Red Hat Inc. has been associated with open source software for 25 years. The idea of the company, headquartered in North Carolina, US, took shape when its founder Bob Young started selling Linux and Unix software accessories in the 1990s. The company went public in 1999. A major portion of the company’s revenue still comes from subscriptions of the Linux open source operating system. It now faces tough competition from Amazon’s Linux.
Dirk-Peter van Leeuwen, senior vice president and general manager for Asia-Pacific and Japan, has been with Red Hat for 13 years. During an interaction with TechCircle on the sidelines of a Red Hat event in Bengaluru, he talks about the company's ambitions in the Asia-Pacific region, the work that it is doing in India and the importance of open source software. Edited excerpts:
What brings you to India?
This is one of our biggest events globally. The India sessions are often well attended to the point that we have had to turn away people. This is a platform for our customers, many of whom have been with us for many years and have been instrumental in our success. This has to be seen in the context of open source. People were earlier skeptical, and we went through those [issues] when we were using Linux.
You have been using open source before it became mainstream. How has that changed over the years? Have enterprises warmed up to the concept?
I personally went through the motions a lot. We are now a very established brand. It is no longer scary for enterprise customers but more like a default choice. That itself has been a transformation for us as a company. Now we don't have to fight established platforms.
Unlike other large firms, which have had to replace their technology, we are now pioneers and leaders. We are giving direction to the technology industry in terms of where it grows.
How much of this change of attitude can be attributed to the rise of Google, AWS and even Microsoft's embrace of open source?
It has been very helpful. If you want to innovate and access the best technology today, you have to turn to open source domain. They all have achieved the kind of success because they embraced open source.
At the same time, they are our partners. Finally, our customers benefit as they now have the ability to develop in one platform with its safety assurance without any lock-in, apart from opting for any of the leading cloud providers and their applications. This gives customers the freedom of choice.
How has been growth for you in India? How big is the research and development team?
Asia-Pacific has been the fastest-growing region in the world and grew around 19% for the second quarter. We cannot disclose country-wise data for growth.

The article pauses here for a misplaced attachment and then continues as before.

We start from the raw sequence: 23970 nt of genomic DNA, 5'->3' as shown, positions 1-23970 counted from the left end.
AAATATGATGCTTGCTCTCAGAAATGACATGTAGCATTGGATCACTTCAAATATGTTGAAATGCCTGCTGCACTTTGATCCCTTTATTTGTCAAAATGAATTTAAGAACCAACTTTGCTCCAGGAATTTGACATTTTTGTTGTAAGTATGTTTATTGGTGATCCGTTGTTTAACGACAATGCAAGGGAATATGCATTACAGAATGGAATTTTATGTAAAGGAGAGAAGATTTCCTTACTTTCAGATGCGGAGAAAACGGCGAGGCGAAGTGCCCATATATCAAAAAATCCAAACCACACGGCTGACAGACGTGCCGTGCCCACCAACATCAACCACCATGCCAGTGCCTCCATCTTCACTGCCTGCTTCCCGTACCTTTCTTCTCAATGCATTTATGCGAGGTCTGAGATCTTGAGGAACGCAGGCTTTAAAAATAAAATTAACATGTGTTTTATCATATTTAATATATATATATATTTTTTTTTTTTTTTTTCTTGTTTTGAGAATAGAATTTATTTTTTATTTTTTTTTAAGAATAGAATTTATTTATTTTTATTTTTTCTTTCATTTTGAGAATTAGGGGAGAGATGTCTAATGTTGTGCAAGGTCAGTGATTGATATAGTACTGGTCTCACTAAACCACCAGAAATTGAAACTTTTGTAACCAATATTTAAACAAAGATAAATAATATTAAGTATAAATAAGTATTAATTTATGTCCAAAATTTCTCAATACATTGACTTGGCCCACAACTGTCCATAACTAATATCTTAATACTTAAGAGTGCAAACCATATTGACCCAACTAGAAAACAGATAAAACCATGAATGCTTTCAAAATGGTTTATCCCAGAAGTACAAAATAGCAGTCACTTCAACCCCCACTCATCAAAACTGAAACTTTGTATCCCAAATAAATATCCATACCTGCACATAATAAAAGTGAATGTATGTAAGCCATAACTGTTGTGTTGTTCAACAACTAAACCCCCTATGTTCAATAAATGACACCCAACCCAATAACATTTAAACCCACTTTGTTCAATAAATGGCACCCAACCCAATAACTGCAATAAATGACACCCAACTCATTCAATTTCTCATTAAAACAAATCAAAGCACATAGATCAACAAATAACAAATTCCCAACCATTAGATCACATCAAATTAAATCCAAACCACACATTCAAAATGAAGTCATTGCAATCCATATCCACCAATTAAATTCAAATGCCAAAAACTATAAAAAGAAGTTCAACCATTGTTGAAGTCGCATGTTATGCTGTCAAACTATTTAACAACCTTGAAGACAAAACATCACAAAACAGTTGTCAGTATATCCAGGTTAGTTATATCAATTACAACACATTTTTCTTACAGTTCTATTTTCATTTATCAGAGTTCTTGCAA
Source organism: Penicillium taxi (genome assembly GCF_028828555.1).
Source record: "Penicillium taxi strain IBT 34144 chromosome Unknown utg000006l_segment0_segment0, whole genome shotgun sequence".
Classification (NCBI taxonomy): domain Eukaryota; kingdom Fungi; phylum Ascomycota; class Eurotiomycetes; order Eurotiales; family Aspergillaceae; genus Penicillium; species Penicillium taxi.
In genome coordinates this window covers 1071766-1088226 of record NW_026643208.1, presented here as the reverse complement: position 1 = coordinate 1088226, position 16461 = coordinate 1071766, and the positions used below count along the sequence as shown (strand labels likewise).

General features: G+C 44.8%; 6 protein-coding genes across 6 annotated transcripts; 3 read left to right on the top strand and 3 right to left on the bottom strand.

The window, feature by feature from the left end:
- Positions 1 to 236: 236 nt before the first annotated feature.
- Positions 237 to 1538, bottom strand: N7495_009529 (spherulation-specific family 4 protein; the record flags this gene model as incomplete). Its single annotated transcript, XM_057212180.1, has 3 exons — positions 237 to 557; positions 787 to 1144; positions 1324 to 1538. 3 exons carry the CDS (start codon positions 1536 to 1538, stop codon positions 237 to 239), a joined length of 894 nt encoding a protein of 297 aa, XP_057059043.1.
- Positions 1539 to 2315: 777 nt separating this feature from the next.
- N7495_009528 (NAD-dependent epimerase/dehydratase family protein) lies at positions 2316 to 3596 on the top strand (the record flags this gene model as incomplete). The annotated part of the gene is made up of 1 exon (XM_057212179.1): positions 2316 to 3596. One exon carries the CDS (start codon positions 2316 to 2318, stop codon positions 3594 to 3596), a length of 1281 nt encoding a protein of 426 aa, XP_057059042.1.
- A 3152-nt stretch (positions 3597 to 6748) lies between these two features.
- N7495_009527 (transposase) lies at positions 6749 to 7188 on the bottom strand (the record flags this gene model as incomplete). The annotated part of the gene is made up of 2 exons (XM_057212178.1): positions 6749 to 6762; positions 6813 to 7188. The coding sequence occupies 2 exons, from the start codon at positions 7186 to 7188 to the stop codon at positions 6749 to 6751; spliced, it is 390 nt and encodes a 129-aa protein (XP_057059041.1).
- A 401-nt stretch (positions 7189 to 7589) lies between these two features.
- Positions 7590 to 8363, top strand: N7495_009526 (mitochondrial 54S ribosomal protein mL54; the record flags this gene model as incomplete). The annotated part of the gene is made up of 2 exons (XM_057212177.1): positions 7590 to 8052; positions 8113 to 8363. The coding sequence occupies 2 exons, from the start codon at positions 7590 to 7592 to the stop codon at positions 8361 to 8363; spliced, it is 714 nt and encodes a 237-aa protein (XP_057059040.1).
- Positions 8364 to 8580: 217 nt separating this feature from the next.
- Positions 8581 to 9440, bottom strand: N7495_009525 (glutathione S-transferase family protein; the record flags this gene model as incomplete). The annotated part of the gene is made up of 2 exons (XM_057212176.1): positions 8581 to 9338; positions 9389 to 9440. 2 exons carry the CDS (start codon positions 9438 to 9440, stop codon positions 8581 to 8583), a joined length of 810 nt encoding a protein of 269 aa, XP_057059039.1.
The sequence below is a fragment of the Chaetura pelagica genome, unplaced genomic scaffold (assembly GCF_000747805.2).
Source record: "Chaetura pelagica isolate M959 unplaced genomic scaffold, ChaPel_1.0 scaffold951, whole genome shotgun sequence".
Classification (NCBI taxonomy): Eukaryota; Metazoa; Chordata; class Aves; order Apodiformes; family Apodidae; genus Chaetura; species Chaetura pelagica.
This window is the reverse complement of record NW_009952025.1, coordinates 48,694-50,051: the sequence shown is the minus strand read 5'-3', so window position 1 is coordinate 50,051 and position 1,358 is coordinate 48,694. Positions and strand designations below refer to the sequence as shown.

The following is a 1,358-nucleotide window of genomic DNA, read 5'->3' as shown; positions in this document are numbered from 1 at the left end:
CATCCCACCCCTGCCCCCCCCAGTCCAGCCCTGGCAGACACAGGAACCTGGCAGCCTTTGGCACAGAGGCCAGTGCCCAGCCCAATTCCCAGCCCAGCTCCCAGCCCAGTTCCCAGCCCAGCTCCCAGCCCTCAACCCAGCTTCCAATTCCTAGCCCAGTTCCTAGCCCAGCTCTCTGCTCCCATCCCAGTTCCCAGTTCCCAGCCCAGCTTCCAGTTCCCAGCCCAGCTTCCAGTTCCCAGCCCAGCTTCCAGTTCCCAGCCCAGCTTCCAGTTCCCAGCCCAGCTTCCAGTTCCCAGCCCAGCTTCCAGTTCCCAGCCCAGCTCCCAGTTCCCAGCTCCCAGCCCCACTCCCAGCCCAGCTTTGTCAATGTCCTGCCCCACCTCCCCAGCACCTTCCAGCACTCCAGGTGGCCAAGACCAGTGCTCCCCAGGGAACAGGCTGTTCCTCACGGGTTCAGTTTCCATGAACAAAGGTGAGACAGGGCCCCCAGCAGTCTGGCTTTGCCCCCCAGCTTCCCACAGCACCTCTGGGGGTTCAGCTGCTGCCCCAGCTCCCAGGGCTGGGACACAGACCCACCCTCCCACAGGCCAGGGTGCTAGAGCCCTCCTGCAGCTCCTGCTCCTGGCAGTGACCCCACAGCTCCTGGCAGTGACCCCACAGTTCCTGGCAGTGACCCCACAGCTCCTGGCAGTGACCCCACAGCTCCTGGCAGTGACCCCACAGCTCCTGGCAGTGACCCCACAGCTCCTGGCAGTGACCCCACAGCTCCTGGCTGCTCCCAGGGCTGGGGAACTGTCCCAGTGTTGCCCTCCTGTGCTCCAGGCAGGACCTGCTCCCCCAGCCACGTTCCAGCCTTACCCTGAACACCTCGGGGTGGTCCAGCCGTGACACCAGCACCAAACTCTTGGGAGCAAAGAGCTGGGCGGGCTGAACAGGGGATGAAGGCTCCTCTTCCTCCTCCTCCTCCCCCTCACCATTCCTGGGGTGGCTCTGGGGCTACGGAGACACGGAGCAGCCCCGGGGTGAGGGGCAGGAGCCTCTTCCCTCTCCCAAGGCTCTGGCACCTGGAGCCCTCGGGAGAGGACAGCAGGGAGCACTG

We have R&D centres in Pune and Bengaluru and a support centre in Pune. We are using the centres in India for other shared services of the company, not just R&D and is an important location of the company.
Are large traditional enterprises still worried about the security of the open source? Has that been a challenge?
Safety and security is the top priority for most of our customers. If a product or software needs to be secure, it needs to be open source. The proprietary software is inherently not as secure as open source.
There was a misconception earlier that if you can see how it works, people can hack. But it is the other way round--that you have so many eyes on the software that you can ensure there are no bugs, loopholes or potential for leakage in the system.
In proprietary software, it often takes years before it can be detected. You will not even realise whether the data has been exposed and for how much time. In open source software, before anyone can hack on it, it will be closed.
In the cloud era, has the security improved in open source? How fast are your customers moving to cloud?
When you look at containerisation of data on the cloud, you don't necessarily know what is in a specific container. If you as a vendor or user decide to pick a container from a random repository and install the container on your system, you are exposing yourself because you don't know what is in there. We have technology on our platform to certify containers to make sure each container has what it is meant to have.
The shift is gradual and nobody is going 100% to the cloud. We provide customers tools to even make the legacy applications cloud-ready and then deploy in a hybrid environment. You can then leverage the on-premise computing power irrespective of the cloud providers the customers choose.
Do you see small and medium businesses as the early adopters of cloud and open source, especially in the Asia Pacific region?
Yes, very much. We are aggressively going to the Tier-II and Tier-III cities in India. However, the largest verticals for us are the banking and financial sector and telecommunications. The manufacturing industry is also growing very well in India. The barrier to entry is low for MSMEs for cloud and open source technologies.
Our channel partners in India understand very well and they know well where the technology is going. They have a direct connection with us. The partners are strong in the mid-market segment. We cannot break out how big that segment is, but their share of the overall sales is higher than in North America and Europe.